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Rhetoric was the inherent part of the education in ancient Greece. In the ancient world, without the contemporary mass media, the ability to affect people by means of the words sometimes was the determinative factor. In hands of the practiced orator, the art of rhetoric became a serious weapon, stimulating the humans mind and feelings, serving sometimes to the good deeds, sometimes to the ugly affairs.
The development of rhetoric in ancient Greece was stimulated by the sophism study. As a system of philosophy, the sophism denied the objective reality, doubting the ability of veracious perception of the truth. Doubting the existence of the reliable criteria of seeking the truth, the sophistic paid more attention to a more accessible object of cognition – to the human, to the humans mind, and to the humans spirit.
The definition of the rhetoric by Socrates and by Gorgios
The nature of rhetoric, and its understanding by the contemporaries, is convincingly demonstrated in Platos Gorgias. This dialogue is a vivid example of the ancient way of seeking the truth.
Gorgias was born in Sicily, the place with very strong rhetoric traditions. Though his views were rather similar to the sophistic study, Gorgias was considered to be a pure rhetorician, rather than a sophist (Dodds 7).
Socrates was a very famous person in ancient Athens, where he had spent practically all his life. Being a simple stonemason, he participated in government affairs and offered advises to the statesmen. His favorite way of knowing was the dialogue, and the questioning with anyone, who wanted to converse with him. Finally, he was unfairly convicted of the corruption of the youth and sentenced to death.
In this dialogue, by means of conversation between Socrates, Gorgias and other people, several definitions of rhetoric are given.
The first one is that rhetoric is a science of the speech composing. Socrates refutes at once this statement, by the fact that every science deals with speeches.
The next idea is that rhetoric cannot be defined, assuming that it deals with speeches, concerning the great and important things. Socrates argues that the degree of the importance everybody understands in its own way.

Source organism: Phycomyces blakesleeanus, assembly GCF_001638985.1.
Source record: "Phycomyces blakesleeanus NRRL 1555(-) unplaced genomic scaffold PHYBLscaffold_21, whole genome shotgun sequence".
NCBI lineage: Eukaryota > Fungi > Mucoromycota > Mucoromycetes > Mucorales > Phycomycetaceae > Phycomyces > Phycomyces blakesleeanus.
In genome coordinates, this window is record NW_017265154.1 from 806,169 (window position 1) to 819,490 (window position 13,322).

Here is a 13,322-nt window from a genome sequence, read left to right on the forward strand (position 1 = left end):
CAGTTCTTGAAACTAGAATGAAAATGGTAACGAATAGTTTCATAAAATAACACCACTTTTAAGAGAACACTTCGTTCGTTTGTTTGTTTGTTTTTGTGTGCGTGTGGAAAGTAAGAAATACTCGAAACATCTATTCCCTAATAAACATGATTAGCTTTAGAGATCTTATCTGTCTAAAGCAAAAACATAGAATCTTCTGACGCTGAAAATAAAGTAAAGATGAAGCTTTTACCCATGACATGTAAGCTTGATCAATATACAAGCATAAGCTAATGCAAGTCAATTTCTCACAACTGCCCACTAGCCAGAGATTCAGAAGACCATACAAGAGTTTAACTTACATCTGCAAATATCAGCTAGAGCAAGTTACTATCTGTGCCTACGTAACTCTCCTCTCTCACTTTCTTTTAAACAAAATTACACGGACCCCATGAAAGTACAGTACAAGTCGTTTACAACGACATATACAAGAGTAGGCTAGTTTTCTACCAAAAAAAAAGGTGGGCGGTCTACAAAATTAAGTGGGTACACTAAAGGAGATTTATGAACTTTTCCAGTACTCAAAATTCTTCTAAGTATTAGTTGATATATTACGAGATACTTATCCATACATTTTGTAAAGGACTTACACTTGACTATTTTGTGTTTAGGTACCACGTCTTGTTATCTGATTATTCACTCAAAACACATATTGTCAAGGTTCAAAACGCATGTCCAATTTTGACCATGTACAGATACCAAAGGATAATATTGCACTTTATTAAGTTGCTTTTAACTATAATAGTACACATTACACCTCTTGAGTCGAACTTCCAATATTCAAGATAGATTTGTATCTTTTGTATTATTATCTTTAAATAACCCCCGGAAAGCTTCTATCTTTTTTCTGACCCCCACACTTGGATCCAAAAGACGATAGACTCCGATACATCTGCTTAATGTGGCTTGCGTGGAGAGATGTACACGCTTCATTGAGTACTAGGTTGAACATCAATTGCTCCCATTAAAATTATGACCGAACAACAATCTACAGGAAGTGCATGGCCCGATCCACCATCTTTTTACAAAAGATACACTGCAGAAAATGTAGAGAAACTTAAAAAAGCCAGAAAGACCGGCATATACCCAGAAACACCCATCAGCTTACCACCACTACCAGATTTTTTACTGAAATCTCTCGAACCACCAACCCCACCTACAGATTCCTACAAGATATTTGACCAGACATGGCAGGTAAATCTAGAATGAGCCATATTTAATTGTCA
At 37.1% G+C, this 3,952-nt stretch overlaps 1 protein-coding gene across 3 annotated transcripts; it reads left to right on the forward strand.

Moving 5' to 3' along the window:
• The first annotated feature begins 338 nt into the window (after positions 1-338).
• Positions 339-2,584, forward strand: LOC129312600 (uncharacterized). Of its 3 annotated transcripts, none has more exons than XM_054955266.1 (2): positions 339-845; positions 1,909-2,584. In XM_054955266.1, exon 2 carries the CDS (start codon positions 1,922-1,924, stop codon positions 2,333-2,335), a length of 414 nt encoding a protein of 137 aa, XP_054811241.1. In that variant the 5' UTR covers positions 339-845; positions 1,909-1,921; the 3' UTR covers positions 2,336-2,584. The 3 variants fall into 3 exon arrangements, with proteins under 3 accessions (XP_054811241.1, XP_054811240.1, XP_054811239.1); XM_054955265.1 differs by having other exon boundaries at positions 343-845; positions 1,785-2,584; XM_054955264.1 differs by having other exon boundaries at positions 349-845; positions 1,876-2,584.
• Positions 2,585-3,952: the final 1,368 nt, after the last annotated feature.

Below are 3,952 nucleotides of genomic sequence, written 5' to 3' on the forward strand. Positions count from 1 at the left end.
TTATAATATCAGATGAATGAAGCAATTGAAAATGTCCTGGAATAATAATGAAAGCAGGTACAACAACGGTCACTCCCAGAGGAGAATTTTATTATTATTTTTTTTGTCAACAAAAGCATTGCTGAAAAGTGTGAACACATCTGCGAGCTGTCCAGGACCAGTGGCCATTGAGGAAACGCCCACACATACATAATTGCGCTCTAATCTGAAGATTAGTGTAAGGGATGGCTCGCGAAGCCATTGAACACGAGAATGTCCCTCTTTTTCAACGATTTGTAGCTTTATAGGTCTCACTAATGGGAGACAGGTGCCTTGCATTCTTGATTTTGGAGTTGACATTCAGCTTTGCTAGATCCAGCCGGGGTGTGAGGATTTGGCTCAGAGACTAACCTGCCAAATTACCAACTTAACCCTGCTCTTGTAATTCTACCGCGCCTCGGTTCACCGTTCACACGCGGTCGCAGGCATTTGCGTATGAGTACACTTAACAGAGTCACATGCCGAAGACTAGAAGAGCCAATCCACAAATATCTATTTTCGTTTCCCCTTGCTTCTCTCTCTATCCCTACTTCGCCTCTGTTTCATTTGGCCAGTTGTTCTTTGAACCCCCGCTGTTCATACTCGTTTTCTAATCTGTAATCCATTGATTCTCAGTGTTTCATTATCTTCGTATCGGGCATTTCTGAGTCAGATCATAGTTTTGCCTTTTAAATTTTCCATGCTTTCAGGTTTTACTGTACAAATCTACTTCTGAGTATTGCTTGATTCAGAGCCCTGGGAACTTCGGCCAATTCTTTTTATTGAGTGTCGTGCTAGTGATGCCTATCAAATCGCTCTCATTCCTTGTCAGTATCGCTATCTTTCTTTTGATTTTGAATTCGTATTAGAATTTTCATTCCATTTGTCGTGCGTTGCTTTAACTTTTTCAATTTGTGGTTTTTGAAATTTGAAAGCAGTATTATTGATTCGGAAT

The debate between Socrates and Gorgios
Rhetoric is not the art of persuasion, because according to Socrates, every science tries to persuade us in the subject it teaches. Socrates distinguishes between the knowledge, which is always true, and the belief, which may be as true, as false. Thus, he makes Gorgias acknowledge, that persuasion by means of rhetoric is a product of the persuasion for belief, not for instruction in the matter of right and wrong (Lamb 451).
Gorgias is persuaded in it, and he gives a lot of examples from the history, when the mere suggestion or an advice of the ignorant persons, was of great importance. However, at the same time, it does not mean that the fair orator is responsible for the unfair usage of rhetoric by his pupils. Then Socrates proves that there is a contradiction in the understanding of rhetoric as a science. This contradiction is the fact, that rhetoric may be used with the fair purposes, but at the same time, it may be used for the commitment the wrong and unfair actions.
This dialogue, which deals with the attempt to understand the nature of rhetoric, may serve as a good example of rhetorical art as well. Though the understanding of rhetoric by Socrates and Gorgias is different, the mere conclusion forms their debates, which is that rhetoric is a part of human behavior.
Dodds, Eric. Gorgias, London, Oxford University Press, 1959.Print.
Lamb, Walter. Plato with an English Translation, New York: Puntam, 1925.Print